23 Use of Telephone Make or change appointments Seek new business
Determine why client was lost Remind clients of needed services Answer questions Handle complaints Receive messages Orders equipment and supplies USE OF THE TELEPHONE: A great deal of salon business is handled over the phone. Good telephone habits increase business and improve relationships. Gracious, appropriate responses help build the salon’s reputation. Make or change appointments. NOTE: While not in book, the following are several uses for the telephone. Seek new business. Determine why a client was lost. Remind clients of needed services. Answer questions. Handle complaints. Receive messages. Order equipment and supplies.

24 Good Telephone Usage Use pleasant telephone voice
Show interest and concern Be polite, respectful, courteous Be tactful GOOD TELEPHONE USAGE Have a pleasant telephone voice. Speak clearly, use correct grammar. Put a “smile” in your voice. Show interest and concern. Be polite, respectful, and courteous. Be tactful. Don’t say anything to irritate caller.

25 Incoming Calls Give cheerful, clear greeting Answer promptly
Provide requested information Do not carry on a side conversation while on the phone INCOMING PHONE CALLS — GUIDELINES Give cheerful, clear greeting. Say “Good morning/afternoon. [Salon Name.] May I help you?” OR “Thank you for calling [Name] Salon. This is Jane. How may I help you?” Answer promptly. Answer by second ring and take calls in order received. Provide information requested. If answer is unknown, offer to call back promptly. Do not carry on a side conversation while on phone.

26 Booking by Phone Know services, products, costs
Know salon personnel’s skills Be fair when making assignments If requested styling is unavailable Suggest another time Suggest another stylist Offer to call if there is a cancellation BOOKING BY PHONE: Take down client’s first and last name, phone number, and service booked. Know services, products, costs. Know salon personnel’s skills. Be fair when making assignments. Try not to schedule six services with one stylist and two with another except by request. If requested stylist is not available: Suggest another time. Suggest another stylist if client cannot come at a different time. Offer to call if there is a cancellation.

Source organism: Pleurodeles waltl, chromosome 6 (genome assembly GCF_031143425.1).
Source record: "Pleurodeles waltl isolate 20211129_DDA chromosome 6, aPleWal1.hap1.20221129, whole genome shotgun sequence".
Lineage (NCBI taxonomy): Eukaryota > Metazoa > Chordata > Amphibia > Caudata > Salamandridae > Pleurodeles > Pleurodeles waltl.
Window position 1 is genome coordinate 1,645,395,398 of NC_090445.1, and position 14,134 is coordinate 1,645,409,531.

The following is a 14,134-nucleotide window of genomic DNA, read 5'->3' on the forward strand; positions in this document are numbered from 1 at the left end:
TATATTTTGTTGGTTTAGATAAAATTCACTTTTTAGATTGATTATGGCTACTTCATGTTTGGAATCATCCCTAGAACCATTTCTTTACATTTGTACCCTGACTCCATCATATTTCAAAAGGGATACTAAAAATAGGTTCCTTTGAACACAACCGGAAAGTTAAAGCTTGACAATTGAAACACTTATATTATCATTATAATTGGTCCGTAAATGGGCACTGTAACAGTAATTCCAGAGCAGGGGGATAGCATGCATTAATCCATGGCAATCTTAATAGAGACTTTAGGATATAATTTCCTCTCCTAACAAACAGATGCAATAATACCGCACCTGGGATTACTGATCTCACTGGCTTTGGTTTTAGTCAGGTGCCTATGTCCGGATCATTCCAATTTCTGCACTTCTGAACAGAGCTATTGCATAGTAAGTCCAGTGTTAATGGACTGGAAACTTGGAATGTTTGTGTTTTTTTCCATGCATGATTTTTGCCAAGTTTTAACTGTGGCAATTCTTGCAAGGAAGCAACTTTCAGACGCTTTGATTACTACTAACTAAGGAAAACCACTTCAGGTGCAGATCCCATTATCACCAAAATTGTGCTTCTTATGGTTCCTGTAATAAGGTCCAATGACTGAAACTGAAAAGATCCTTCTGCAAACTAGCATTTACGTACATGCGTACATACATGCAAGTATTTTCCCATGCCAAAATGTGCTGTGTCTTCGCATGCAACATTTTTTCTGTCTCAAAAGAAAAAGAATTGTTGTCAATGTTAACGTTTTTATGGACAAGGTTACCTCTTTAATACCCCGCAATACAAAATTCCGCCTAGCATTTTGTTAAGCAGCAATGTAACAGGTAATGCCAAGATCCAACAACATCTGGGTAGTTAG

27 Handling Complaints by Phone
Maintain self-control Be tactful and courteous Employ active listening skills Maintain a sympathetic tone Don’t interrupt Resolve quickly and effectively HANDLING COMPLAINTS BY PHONE: Always respond with self-control, tact, and courtesy. Employ active listening techniques. Maintain a sympathetic tone and be reassuring. Don’t interrupt. Try to resolve quickly and effectively. NOTE: Ask students to share any good or bad experiences they have had with someone in business over the phone. The discussion should bring some levity and humor to the class.

28 Advertising Promote salon favorably Attract and hold attention
Referrals are best form of advertising Develop ads (or outsource) Annual budget–3% of gross income Plan ahead for holidays ADVERTISING Promote salon favorably. This could be newspaper, radio, stationery, press releases, charity events, billboards, etc. Attract and hold attention. Purpose is to create a desire for your services or products. Referrals are best form. Make all clients happy so they will tell others. Develop ads or outsource. Annual budget is 3% of gross income. Plan to spend more during slow periods. Plan ahead for holidays, etc.

29 Methods of Advertising
Newspapers Direct mail Classified/yellow pages Giveaway promotional items Window display Radio METHODS OF ADVERTISING Newspapers. Direct mail. Closer contact with potential client. Classified/yellow pages. Check availability of co-op advertising with major product lines. Giveaway promotional items such as combs, emery boards, key chains, refrigerator magnets, etc., that serve as regular reminders of the salon. Window display. Attracts passers by. Radio. More expensive, but effective.

30 Methods of Advertising
Television Community outreach Client referrals Contacting former clients Telemarketing Videotaped promotions newsletters Television. High impact but expensive. Community outreach. Public appearances at women’s and men’s clubs, church functions, political gatherings, charitable affairs, etc. Client referrals. Provide incentives to clients for sending referrals, such as discounts on future services. Contacting former clients. Invite them back. Telemarketing. Done during stylist “down time.” Videotaped promotions. Show on VCR in reception area. newsletters. This medium can offer discounts to clients; always include an “unsubscribe” link.